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Eleven other things France has given the US

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Eleven other things France has given the US
The Statue of Liberty - just one of the many things France has given the US. Photo: Ana Paula Hirama/Flickr
16:05 CEST+02:00
It's been exactly 130 years since France gave the US one of its most memorable gifts - the Statue of Liberty. Here are a few other things the French have given the US over the years.
French women and their looks
 

(Photo: AFP)
 
With the Americans sick of yo-yo diets and quick tips for losing weight, Frenchwoman Mireille Guiliano rocked America's socks off with her book French Women Don't Get Fat in 2004, which raced to number one on The New York Times Bestseller list.
 
Of course, she was criticized for presenting idealized versions of women who live in a few chic neighbourhoods in Paris, but she certainly contributed to a revolution that allowed her to pen two more best-sellers "French Women for all Seasons" and "French Women Don't Get Facelifts".
 
Washington DC
 
 
The layout of the capital of the United States of America was basically all thanks to the hand of Frenchman Pierre Charles L'Enfant, who fought in the War of Independence then hung around to become a city planner for George Washington.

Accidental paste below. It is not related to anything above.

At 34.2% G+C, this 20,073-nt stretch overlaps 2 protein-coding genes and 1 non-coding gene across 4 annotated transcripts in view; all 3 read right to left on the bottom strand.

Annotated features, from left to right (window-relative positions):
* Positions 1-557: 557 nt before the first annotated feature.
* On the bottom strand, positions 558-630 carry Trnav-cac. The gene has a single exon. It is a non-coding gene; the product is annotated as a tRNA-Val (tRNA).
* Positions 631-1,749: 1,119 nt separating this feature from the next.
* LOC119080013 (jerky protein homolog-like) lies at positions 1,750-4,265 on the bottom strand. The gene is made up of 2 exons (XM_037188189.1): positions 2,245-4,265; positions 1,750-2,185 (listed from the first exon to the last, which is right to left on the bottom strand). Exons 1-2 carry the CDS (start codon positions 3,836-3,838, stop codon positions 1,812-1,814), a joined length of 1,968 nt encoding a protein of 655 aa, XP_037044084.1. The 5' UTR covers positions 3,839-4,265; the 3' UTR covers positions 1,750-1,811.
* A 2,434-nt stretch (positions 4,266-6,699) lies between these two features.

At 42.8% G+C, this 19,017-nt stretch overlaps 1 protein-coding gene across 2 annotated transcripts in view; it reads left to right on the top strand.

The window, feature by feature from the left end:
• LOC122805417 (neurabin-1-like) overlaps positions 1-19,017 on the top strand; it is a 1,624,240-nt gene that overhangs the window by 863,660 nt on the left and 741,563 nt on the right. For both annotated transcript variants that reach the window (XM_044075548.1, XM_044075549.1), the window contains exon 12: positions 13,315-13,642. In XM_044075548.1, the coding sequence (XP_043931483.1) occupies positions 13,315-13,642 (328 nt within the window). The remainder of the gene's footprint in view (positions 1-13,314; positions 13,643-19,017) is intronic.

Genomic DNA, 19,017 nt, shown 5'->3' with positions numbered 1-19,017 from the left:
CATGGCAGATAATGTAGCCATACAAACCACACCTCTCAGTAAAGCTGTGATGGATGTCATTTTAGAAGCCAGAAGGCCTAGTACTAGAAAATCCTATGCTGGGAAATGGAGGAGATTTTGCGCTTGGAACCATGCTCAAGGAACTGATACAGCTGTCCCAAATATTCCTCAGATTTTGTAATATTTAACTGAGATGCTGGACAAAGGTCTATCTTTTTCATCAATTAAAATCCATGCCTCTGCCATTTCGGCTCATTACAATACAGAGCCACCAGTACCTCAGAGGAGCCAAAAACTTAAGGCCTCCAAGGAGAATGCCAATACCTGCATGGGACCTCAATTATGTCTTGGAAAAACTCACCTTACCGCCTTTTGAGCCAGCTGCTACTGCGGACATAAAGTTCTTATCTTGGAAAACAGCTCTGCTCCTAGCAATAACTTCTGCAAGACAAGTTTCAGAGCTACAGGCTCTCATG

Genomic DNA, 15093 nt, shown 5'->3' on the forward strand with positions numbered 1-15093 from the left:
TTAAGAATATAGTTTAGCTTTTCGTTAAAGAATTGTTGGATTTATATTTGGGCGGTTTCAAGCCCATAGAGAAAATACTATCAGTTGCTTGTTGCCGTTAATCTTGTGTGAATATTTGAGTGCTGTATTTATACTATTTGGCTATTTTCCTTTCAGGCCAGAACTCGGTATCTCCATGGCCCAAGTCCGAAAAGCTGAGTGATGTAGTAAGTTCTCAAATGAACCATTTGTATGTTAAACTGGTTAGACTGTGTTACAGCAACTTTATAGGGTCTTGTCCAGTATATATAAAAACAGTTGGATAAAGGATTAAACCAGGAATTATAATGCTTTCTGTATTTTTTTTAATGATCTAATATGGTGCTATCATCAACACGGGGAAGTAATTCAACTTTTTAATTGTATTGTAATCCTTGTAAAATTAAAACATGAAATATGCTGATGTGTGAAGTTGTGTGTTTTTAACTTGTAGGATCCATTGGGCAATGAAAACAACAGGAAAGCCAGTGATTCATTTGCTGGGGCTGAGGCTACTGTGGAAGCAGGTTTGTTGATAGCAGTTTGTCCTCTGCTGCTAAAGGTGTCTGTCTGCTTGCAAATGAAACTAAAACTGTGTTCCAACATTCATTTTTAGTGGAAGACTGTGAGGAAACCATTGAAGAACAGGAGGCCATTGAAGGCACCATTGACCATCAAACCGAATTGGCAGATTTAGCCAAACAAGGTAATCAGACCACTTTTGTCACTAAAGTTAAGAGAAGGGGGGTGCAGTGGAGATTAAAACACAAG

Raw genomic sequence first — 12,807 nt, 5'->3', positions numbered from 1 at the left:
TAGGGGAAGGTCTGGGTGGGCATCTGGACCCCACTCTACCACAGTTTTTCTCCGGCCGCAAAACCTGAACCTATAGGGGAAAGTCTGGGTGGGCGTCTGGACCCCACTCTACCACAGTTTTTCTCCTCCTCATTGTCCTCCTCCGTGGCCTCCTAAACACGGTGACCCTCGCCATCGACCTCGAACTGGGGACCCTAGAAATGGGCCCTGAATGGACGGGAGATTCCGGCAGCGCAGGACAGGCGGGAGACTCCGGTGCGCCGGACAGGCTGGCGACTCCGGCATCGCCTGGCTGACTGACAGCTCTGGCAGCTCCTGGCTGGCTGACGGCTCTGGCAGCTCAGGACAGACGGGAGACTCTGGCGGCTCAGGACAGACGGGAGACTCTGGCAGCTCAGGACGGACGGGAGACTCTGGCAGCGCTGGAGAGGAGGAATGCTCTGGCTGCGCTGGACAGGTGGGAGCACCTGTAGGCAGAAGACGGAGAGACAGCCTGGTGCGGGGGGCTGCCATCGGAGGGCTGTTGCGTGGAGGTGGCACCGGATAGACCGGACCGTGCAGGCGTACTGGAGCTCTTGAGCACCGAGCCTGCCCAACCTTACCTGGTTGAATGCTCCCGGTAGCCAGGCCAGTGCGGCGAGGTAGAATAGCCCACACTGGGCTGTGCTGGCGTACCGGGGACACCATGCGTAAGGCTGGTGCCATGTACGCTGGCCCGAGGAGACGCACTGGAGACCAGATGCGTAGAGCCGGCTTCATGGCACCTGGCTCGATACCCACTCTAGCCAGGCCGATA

He turned what was then a hilly, forest-covered sprawling area into a the city that it is today, known for its wide avenues and public squares.
 
Indeed, this city could be the biggest physical gift to come from the French. Read a lot more about it here
 
French fries
 
(Photo: Adam Kuban/Flickr)
 
Yeah, yeah, yeah, French fries might have originated in Belgium - but we'll never know for sure and they're called "French" fries anyway. Did you know that Thomas Jefferson apparently ate "potatoes served in the French manner" at a White House dinner in 1802?
 
Speaking of Thomas Jefferson...
 
Washington DC's Thomas Jefferson Building
 

(Photo: Wally Gobetz/Flickr)
 
"What? That's not French!" you say. "That was designed by three American architects!" You're partly right. The building was indeed an American design, but did you know it was inspired by the Palais Garnier, better known as the Paris Opera House? Compare the two pictures and see for yourself.